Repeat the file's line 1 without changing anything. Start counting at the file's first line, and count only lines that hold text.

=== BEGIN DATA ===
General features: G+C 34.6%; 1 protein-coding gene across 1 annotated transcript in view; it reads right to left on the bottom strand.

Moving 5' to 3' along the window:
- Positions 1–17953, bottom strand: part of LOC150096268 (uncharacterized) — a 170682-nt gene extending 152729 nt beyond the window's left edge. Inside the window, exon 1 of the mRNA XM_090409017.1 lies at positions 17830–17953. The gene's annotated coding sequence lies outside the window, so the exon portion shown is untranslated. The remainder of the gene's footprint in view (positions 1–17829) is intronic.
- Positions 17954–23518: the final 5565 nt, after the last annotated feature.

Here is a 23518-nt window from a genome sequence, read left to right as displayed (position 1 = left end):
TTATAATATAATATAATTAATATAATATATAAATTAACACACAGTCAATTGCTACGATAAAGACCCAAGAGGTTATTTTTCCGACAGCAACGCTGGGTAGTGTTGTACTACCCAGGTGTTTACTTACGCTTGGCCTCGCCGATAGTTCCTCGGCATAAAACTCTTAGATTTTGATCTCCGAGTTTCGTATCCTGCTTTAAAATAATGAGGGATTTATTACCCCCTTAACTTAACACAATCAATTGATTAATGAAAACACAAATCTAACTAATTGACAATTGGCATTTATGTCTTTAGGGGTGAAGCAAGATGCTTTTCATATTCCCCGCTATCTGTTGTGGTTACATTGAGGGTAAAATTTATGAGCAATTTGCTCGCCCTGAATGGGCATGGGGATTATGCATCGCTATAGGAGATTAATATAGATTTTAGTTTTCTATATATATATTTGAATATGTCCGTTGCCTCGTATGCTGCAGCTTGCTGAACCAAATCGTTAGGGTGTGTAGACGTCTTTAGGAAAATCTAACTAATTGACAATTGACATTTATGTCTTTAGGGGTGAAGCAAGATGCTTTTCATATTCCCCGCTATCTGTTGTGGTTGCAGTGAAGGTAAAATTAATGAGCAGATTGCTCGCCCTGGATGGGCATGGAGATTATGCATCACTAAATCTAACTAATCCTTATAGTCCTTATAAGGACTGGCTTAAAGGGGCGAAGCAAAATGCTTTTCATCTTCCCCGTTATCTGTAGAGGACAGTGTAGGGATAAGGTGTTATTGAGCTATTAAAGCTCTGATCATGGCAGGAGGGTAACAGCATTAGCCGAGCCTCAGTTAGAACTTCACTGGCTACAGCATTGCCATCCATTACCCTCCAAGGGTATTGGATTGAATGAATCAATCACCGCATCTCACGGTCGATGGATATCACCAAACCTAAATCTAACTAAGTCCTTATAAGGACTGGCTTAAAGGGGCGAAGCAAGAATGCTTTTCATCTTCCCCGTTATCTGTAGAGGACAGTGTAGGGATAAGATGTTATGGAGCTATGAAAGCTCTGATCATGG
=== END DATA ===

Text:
General features: G+C 34.6%; 1 protein-coding gene across 1 annotated transcript in view; it reads right to left on the bottom strand.